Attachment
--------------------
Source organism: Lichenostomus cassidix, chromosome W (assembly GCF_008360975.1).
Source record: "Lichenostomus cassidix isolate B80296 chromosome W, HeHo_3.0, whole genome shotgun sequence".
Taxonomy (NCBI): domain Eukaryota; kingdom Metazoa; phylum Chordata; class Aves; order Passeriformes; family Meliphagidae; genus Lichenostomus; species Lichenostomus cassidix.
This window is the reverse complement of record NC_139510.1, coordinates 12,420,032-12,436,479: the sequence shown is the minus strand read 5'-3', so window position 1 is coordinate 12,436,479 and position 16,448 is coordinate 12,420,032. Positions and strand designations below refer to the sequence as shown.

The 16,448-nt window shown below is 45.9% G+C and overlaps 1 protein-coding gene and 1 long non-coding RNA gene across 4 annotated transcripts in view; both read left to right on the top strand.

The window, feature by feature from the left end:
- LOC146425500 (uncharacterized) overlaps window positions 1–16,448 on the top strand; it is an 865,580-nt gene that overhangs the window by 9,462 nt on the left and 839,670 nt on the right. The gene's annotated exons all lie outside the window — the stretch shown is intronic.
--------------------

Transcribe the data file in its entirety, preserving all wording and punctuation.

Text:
Source organism: Lichenostomus cassidix, chromosome W (assembly GCF_008360975.1).
Source record: "Lichenostomus cassidix isolate B80296 chromosome W, HeHo_3.0, whole genome shotgun sequence".
Taxonomy (NCBI): domain Eukaryota; kingdom Metazoa; phylum Chordata; class Aves; order Passeriformes; family Meliphagidae; genus Lichenostomus; species Lichenostomus cassidix.
This window is the reverse complement of record NC_139510.1, coordinates 12,420,032-12,436,479: the sequence shown is the minus strand read 5'-3', so window position 1 is coordinate 12,436,479 and position 16,448 is coordinate 12,420,032. Positions and strand designations below refer to the sequence as shown.

The 16,448-nt window shown below is 45.9% G+C and overlaps 1 protein-coding gene and 1 long non-coding RNA gene across 4 annotated transcripts in view; both read left to right on the top strand.

The window, feature by feature from the left end:
- LOC146425500 (uncharacterized) overlaps window positions 1–16,448 on the top strand; it is an 865,580-nt gene that overhangs the window by 9,462 nt on the left and 839,670 nt on the right. The gene's annotated exons all lie outside the window — the stretch shown is intronic.